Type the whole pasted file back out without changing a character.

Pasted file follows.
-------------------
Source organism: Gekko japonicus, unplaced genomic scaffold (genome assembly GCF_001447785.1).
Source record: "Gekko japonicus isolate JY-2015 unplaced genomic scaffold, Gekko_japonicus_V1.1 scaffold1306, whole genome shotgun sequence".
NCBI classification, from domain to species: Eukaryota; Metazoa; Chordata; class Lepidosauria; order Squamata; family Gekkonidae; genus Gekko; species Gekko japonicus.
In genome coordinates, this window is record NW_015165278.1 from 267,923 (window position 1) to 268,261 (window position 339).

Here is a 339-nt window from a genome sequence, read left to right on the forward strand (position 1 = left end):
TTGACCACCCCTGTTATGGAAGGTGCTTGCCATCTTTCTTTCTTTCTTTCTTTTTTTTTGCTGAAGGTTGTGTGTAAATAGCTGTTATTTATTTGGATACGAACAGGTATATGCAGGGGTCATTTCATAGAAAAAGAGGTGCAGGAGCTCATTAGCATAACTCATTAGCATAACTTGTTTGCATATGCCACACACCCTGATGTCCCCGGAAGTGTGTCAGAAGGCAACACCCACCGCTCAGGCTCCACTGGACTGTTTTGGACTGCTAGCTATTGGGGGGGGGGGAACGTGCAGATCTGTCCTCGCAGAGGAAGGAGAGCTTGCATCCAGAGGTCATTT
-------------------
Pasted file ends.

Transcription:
Source organism: Gekko japonicus, unplaced genomic scaffold (genome assembly GCF_001447785.1).
Source record: "Gekko japonicus isolate JY-2015 unplaced genomic scaffold, Gekko_japonicus_V1.1 scaffold1306, whole genome shotgun sequence".
NCBI classification, from domain to species: Eukaryota; Metazoa; Chordata; class Lepidosauria; order Squamata; family Gekkonidae; genus Gekko; species Gekko japonicus.
In genome coordinates, this window is record NW_015165278.1 from 267,923 (window position 1) to 268,261 (window position 339).

Here is a 339-nt window from a genome sequence, read left to right on the forward strand (position 1 = left end):
TTGACCACCCCTGTTATGGAAGGTGCTTGCCATCTTTCTTTCTTTCTTTCTTTTTTTTTGCTGAAGGTTGTGTGTAAATAGCTGTTATTTATTTGGATACGAACAGGTATATGCAGGGGTCATTTCATAGAAAAAGAGGTGCAGGAGCTCATTAGCATAACTCATTAGCATAACTTGTTTGCATATGCCACACACCCTGATGTCCCCGGAAGTGTGTCAGAAGGCAACACCCACCGCTCAGGCTCCACTGGACTGTTTTGGACTGCTAGCTATTGGGGGGGGGGGAACGTGCAGATCTGTCCTCGCAGAGGAAGGAGAGCTTGCATCCAGAGGTCATTT